BEIJING: Brands seeking to engage Chinese teenagers could benefit from adapting their media and marketing plans during holidays and weekends, when habits and preferences among this group change.

MediaCom, the agency, polled 300 people aged 12-19 years old, and found 60% regularly "stayed at home" in the holidays because it was hard to find "ideal companions" to do things with.

"The teenagers born under one-child policy are often lonely and lack of sense of security," the study said. "It will be a good opportunity for brands and advertisers to build relationships with these teenagers ... by establishing social platforms for them to connect with their peers."

On a typical weekend, 74% of participants used online chat services, rising to 78% for holiday periods, figures standing at 61% and 71% respectively for watching video.

Such a gap was more pronounced for gaming, as 28% of teens pursued this pastime on an average weekend, hitting 60% when they were on vacation.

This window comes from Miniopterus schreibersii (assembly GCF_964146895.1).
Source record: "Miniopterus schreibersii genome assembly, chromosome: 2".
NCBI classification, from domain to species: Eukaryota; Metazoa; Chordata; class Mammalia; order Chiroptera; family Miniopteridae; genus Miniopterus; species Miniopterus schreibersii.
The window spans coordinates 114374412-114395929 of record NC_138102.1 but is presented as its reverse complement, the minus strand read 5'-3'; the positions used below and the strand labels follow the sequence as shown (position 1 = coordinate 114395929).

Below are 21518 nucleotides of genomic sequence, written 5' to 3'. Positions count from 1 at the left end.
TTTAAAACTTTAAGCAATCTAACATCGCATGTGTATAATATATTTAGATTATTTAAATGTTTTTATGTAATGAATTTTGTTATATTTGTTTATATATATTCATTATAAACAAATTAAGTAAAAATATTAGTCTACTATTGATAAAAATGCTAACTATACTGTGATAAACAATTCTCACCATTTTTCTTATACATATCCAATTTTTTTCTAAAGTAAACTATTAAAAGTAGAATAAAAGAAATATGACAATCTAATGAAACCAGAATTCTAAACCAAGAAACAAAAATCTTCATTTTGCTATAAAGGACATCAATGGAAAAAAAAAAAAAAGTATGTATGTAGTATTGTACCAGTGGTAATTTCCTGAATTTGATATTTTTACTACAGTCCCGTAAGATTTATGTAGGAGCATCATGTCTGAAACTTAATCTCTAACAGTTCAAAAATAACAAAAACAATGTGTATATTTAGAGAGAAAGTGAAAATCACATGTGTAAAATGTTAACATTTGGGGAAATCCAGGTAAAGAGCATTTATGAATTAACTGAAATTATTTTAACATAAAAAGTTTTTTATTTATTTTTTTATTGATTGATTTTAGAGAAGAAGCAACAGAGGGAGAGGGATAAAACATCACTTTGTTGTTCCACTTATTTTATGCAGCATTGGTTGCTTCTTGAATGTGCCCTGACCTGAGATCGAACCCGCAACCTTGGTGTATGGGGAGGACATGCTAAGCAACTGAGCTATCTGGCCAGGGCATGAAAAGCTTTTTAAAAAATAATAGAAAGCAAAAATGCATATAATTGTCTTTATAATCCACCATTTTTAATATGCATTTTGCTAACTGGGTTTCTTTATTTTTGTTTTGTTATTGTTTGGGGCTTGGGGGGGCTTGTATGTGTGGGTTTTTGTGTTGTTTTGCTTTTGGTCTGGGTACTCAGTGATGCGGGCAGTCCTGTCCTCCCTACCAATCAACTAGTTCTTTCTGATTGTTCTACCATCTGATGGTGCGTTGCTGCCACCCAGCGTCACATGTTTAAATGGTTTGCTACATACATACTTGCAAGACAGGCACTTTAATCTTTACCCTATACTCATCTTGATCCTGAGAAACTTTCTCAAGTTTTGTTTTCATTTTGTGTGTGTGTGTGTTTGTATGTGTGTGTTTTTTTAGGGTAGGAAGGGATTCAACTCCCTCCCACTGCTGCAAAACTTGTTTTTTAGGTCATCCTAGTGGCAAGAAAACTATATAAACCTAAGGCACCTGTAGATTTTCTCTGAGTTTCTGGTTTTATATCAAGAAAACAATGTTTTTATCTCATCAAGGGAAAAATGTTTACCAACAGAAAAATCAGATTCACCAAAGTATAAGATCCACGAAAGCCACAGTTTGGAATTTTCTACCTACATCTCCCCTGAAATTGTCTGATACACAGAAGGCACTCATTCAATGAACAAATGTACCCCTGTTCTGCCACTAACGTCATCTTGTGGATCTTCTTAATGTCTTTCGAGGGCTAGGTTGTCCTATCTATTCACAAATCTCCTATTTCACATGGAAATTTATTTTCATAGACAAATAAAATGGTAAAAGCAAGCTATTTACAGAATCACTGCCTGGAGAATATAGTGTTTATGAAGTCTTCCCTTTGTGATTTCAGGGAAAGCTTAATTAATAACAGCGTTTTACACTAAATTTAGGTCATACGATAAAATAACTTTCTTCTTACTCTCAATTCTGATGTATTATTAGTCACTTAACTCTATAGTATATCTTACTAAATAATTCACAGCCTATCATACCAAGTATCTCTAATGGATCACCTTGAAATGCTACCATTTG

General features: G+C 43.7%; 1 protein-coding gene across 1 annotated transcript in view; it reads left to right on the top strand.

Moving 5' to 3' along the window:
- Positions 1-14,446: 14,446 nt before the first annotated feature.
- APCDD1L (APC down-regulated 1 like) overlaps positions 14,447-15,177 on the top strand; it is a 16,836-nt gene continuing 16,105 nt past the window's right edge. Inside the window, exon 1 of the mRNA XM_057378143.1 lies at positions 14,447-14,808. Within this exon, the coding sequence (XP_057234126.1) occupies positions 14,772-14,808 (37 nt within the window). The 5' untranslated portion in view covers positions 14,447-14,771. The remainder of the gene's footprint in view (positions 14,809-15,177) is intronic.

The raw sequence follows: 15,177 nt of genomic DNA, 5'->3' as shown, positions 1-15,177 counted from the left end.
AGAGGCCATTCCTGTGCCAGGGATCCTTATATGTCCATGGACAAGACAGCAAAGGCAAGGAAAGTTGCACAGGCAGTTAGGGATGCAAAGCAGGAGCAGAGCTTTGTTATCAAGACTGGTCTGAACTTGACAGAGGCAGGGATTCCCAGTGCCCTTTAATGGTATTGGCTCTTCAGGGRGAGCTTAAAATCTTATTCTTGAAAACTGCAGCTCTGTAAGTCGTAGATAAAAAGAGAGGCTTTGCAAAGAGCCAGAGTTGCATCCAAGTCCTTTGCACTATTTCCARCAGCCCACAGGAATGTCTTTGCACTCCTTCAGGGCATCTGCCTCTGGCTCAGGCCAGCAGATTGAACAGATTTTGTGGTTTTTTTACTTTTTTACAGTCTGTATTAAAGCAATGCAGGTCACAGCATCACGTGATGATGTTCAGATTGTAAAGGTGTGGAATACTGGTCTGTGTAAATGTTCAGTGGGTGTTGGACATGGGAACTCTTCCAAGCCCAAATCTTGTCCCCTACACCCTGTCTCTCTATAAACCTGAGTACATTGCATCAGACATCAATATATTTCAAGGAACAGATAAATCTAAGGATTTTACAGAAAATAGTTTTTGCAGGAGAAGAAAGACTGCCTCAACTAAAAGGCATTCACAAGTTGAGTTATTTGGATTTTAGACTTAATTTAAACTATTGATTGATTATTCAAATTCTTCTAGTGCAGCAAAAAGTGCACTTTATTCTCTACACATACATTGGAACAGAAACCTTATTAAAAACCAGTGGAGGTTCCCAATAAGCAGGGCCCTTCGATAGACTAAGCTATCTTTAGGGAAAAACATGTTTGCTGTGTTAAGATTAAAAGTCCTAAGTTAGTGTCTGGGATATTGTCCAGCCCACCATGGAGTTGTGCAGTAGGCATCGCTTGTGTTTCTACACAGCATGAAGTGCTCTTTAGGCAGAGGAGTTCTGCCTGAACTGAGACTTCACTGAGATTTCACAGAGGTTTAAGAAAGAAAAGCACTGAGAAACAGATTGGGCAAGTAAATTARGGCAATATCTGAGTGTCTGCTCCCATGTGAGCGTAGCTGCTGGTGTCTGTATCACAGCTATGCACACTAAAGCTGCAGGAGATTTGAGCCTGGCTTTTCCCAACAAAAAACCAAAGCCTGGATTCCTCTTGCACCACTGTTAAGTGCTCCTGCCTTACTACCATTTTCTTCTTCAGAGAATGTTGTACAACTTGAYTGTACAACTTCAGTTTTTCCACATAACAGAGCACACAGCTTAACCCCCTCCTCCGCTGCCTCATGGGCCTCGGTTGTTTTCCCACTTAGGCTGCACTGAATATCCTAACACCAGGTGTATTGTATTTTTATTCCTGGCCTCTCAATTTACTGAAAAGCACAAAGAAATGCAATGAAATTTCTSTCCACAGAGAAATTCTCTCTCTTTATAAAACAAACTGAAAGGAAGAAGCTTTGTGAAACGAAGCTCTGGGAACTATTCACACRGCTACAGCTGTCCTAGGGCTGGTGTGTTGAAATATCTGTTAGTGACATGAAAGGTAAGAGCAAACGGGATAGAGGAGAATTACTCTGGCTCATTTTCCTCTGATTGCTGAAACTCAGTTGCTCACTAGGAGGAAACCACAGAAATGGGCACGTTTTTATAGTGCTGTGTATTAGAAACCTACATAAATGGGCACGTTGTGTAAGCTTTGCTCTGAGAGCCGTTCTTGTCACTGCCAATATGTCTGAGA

Similarly, 30% of young consumers normally shopped online on Saturday or Sunday, climbing to 55% in the holidays, totals coming in at 29% and 47% regarding social networking.

Overall, members of the panel used the web for two hours per day at the weekend, more than doubling to 4.5 hours when on vacation.

Turning to mobile, 86% of teens usually make calls at the weekend, 85% send text messages, 60% log on to QQ, the instant messaging service, 54% listen to music and 44% play games.

Each of these scores was higher than during the holidays, with the size of the gap ranging from 3% for gaming to 11% for listening to music.

More broadly, 97% of teens watch TV every day in the holidays, when 93% access the web, 91% visit stores like supermarkets and 88% use mobile phones, all up by around 5% measured against a regular weekend.

Exposure to outdoor ads also increased by 7%, to 75%, with newspapers on 56% and magazines on 48%, both up by 3%, while radio was essentially flat on 33%.

Hunan TV is typically the top TV channel among teens, posting a 41% daily penetration, ahead of CCTV's sports station on 24% - reaching 38% for boys - and CCTV's films network on 23%.

Data sourced from MediaCom; additional content by Warc staff